The body is lifeless — embedded into the concrete and dust that once was a school. Framing the faceless gray form, a handful of Chinese soldiers in green camouflage gently sweep the ground around her. There are five soldiers, two with shovels, one pointing at an object inches away from a limp hand. The viewer is forced to look down upon shadows and rubble. We do not know this person. She is one of thousands of victims from the earthquake that shook China to its core two weeks ago.
The image, published in the New York Times, inflicts upon us a burden that weighs heavily on the psyche. A traumatic memory etched on the conscience. This is not a picture of rescue; it is a farewell. In a single frame, we see the futility of a nation frozen and fixed in time — one that exceeds the capacity of verbal expression.
Photography of this nature resists the rhetoric of control and rational explanation. It presses the act of witnessing such an event through the media into a theater of spectacle erupting onto the public sphere of global opinion. The image leaves us as helpless as the soldiers clearing concrete and steel.
Connecting Context with Memory
The function of photography is to connect context with memory — to make the past continue into the present and future. As Allan deSouza notes,
Photography is now so vital to memory, as a safeguard that the past will not be erased … photographs have become so central to the process of remembering — not necessarily private, but certainly collective.
Suzanne Lacy and Pilar Riano-Alcala conceive of memory as “a never-ending source of collective positioning.” The idea of positioning certain events as cultural and collective memories presumes that some images will be remembered while others fade into obscurity.
Photographs function, as Mortimer Adler suggests, through a constellation of formal signs –– those meanings we come to know as true and irrefutable in relation to the whole of the content. The picture symbolizes a definitive force and emotional response that cannot be suppressed. The picture becomes a reference point for past representations of suffering, both natural and human made.
There are also ideological implications that become attached to such images. From a semiotic perspective, the soldiers signify the index of state authority. The soldiers perform dutifully with precision. The dead woman buried in rubble is not the central focus of this image; it is a shovel and the soldier pointing to an object. The shovel points toward the work at hand — an indexical referent to a recovering nation. And what is it that the soldier seems to be pointing at? A wedding ring? We are left guessing.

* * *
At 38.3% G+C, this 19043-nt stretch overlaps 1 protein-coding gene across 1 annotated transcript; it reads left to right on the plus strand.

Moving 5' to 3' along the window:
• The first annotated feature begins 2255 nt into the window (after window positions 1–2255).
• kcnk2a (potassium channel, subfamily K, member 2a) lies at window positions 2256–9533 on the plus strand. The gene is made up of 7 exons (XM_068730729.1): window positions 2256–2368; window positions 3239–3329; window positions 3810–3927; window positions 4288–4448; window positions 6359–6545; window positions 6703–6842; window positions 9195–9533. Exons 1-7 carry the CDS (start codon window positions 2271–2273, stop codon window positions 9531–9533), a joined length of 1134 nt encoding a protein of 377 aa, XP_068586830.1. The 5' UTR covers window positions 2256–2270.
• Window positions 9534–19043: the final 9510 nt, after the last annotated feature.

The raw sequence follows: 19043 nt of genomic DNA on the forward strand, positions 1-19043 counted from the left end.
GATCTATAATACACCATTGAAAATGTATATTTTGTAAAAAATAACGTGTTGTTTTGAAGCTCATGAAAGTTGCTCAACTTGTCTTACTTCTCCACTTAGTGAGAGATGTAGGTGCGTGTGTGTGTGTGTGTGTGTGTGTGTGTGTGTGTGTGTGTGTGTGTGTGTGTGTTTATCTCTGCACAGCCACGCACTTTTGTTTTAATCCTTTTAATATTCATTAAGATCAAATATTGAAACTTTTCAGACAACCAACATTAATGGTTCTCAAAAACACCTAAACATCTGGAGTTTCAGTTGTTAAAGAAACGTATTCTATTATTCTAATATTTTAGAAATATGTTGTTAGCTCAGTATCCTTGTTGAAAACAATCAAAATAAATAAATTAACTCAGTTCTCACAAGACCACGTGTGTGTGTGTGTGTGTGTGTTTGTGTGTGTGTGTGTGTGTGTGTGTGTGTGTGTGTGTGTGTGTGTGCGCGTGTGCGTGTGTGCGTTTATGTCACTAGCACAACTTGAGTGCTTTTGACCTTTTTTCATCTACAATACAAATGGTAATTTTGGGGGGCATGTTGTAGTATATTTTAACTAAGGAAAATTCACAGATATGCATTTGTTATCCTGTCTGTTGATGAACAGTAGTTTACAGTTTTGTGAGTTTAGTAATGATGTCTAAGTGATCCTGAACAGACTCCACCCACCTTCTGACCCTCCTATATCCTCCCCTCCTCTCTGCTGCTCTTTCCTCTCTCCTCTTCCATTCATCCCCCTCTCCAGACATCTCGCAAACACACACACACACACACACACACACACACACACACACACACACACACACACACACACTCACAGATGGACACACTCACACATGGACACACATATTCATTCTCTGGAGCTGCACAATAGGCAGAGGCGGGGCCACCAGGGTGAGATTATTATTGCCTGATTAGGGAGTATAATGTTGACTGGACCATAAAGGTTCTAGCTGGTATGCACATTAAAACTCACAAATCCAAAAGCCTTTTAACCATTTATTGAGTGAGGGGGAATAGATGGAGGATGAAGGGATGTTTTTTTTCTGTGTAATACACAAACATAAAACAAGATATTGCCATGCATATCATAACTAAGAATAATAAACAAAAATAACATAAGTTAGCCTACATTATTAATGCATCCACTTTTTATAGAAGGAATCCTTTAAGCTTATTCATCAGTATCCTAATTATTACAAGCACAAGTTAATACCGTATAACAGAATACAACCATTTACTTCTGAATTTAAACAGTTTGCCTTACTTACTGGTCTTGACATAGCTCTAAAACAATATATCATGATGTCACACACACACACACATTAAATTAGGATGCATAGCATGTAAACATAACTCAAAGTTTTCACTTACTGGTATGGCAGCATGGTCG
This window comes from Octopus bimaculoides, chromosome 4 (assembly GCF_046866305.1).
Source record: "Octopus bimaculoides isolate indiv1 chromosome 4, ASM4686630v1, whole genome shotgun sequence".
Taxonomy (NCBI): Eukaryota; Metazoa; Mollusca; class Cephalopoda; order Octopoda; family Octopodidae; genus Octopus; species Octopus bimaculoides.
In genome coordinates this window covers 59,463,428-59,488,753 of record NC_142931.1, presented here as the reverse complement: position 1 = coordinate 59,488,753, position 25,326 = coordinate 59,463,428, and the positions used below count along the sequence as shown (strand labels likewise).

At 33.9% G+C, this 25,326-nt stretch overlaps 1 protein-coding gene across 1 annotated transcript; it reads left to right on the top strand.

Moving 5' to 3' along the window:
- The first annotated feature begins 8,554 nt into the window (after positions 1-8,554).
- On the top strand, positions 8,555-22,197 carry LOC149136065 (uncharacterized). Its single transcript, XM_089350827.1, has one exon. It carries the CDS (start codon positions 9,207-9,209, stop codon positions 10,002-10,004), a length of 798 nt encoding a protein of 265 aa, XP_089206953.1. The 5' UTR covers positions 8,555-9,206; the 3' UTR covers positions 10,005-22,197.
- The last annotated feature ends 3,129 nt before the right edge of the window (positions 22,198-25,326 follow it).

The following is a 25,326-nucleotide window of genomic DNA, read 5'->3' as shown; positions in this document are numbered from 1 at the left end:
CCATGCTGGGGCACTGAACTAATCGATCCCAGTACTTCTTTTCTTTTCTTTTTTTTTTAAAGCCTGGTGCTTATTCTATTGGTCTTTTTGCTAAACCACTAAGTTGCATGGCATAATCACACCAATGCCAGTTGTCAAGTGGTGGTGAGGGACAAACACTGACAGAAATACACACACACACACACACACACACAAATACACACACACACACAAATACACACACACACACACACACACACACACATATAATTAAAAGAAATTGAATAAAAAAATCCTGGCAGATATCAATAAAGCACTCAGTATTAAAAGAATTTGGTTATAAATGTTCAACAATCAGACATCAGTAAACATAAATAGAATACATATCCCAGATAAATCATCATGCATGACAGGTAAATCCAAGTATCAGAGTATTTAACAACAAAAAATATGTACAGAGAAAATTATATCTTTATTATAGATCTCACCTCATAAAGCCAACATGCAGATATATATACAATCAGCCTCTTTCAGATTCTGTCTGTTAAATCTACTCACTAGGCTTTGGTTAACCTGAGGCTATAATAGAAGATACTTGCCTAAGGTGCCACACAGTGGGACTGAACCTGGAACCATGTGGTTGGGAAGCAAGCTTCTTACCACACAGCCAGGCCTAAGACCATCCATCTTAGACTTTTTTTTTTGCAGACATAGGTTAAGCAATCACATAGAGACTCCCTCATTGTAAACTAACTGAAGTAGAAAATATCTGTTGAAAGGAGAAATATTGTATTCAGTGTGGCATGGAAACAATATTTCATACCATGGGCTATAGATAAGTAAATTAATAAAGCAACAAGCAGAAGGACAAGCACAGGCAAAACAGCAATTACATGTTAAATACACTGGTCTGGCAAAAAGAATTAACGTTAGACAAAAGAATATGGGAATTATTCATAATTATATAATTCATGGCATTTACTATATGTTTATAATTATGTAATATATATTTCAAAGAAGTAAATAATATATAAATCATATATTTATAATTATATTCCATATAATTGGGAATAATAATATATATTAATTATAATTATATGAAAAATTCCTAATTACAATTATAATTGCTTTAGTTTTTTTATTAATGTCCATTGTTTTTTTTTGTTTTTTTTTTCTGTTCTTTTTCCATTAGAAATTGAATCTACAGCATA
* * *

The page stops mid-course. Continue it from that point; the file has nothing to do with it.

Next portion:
Honoring the Value of a Life?
Death is symbolic as the antithesis of life –– humility symbolized by the monotony of clearing rubble around the exposed corpse. The symbolic action of this image is resolutely rhetorical in that it reminds us that one day we will all be dead. What remains, meanwhile, is to only wonder when and how this moment may come for us. For Barthes, photography is ultimately an “elegiac” art – a form of expression that brings into focus the space and time between the living and the dead.
The symbolic relation between life and death is non-negotiable. Looking at the lifeless form again begs the question of how a person might want to be remembered in life and in death. The photograph, especially in the way the body is framed as contributing background, plays down the significance of this young woman’s life. She is merely an element, albeit an important one, in the frame as the soldiers work dutifully around her. There is a value judgment being made in this image that assumes indifference toward the dignity of the individual and how her short life will be remembered.
Ultimately, every image is bound to the ethical choices and core beliefs a photographer makes in representing life.
Although this image is, at first glance, emotionally compelling, further reflection on treating death as contributing background, and as a consequence of living, undermines the integrity of the human being. What this picture speaks to, then, is more about getting on with life, than about celebrating and honoring the value of a human life as it is and was.